Many of the below lobby-level walls on the ocean side of the hotel are of indigenous lava rocks, mortared on an angle, as in sacred local burial grounds.  The 158 rooms in the main tower  (the hotel has another 100 rooms in a newer, family-oriented beach tower) surround a plant-filled, open atrium where much of the day birdsongs are more common than human conversation.

“Mr. Rockefeller was a visionary in this regard. He always built places that fit into the environment. You feel like you live outdoors,” says Kathrin “Chacha” Kohler, who heads the onsite realty office.  Ms. Kohler is the wife of Adi Kohler, the beloved general manager of the Mauna Kea from 1973 to 2000. She and her husband came to the Big Island after stints at three other original RockResorts properties, the Hyatt Dorado Beach, in Puerto Rico; Caneel Bay on St. John; and Wyoming’s Grand Teton Lodge.  When asked, she needs no time to think:  Mauna Kea is her favorite.

 

Guest room at the Mauna Kea.

 

A recent $150 million renovation to the hotel following the 2006 earthquake has enlarged and updated guest rooms, wiring in such 21st century amenities as Internet access and flat screen televisions.  (Early Rockefeller rules banned TVs from rooms.)  But otherwise, the look and feel of the resort remain little changed.   The Mauna Kea is still home to a museum-worthy, if not museum-humbling, collection of more than 1,600 pieces of art that Rockefeller had sourced in Southeast Asia, China, Japan, India, Melanesia, and Polynesia.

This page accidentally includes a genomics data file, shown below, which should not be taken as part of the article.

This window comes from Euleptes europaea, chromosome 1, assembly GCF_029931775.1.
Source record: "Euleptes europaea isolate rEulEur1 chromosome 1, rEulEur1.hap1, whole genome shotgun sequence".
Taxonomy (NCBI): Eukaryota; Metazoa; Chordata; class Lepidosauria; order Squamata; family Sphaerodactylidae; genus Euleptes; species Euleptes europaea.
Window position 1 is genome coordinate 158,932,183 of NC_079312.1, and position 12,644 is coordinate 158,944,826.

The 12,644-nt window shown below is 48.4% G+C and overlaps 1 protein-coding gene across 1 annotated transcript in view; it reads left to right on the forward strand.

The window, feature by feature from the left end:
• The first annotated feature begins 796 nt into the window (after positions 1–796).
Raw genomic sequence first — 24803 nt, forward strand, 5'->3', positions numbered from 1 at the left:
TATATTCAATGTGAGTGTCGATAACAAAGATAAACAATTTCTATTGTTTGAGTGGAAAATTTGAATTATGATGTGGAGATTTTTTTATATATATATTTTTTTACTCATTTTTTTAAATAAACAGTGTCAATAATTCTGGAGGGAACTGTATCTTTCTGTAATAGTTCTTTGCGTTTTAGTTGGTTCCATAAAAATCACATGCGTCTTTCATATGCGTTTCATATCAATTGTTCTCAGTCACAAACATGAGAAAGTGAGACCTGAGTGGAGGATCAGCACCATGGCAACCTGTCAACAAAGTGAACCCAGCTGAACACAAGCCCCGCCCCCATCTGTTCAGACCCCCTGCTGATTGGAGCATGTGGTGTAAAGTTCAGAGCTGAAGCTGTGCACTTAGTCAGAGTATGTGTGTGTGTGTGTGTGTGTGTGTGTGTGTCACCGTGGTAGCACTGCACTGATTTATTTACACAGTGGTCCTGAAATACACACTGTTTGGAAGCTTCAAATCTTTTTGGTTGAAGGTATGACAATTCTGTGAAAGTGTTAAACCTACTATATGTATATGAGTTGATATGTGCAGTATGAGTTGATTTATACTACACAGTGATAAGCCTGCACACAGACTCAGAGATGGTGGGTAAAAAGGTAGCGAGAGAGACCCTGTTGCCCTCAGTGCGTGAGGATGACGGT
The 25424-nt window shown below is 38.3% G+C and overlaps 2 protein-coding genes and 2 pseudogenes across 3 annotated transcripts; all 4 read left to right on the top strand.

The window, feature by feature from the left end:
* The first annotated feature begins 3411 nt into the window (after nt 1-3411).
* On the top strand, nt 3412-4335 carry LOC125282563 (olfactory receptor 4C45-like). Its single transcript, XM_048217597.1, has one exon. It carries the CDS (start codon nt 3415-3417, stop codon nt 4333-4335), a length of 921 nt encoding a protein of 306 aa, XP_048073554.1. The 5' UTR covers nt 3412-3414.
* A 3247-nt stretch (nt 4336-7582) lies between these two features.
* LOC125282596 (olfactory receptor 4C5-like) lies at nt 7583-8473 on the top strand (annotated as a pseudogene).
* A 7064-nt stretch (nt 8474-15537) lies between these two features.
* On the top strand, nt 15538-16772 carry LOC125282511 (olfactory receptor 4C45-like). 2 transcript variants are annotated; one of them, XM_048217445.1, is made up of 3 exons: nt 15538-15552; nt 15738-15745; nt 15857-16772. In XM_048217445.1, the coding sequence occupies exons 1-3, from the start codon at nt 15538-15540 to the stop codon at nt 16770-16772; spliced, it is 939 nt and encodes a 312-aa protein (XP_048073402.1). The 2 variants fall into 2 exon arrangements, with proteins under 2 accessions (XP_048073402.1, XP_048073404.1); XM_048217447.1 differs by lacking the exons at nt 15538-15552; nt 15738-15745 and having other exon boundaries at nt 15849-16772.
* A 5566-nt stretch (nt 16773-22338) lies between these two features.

Lobby of the Mauna Kea

 

Believing art was best viewed not behind glass or guard ropes, Rockeller instructed that the pieces, which range from the towering Buddha in the lobby, to an intricately carved Maori canoe-bailing tool, be scattered around the hotel and its grounds.  It’s almost impossible to turn a corner without coming across something stunning and unexpected, perhaps18th century gongs from Thailand or Cambodian sandstone portrait heads.  Especially eye-catching are the traditional Hawaiian quilts adorning guest room hallways. Rockefeller commissioned them, and in so doing, says Kohler, helped revive a then-dying art.

Guests still flock to the traditional Tuesday night luau and the Saturday night clambake.  Fiery sunsets still hush dinner conversations at patio tables. Wild turkeys still roam the grounds. Early risers still look down from their balconies and see a swimmer or two, or maybe three, crossing the cove at its widest in majestically long laps.  At night, around 10 o’clock or so, those seeking a nightcap in the breezy outdoor living room, still hope for an easy chair around one of the gas-fired lava rock pits.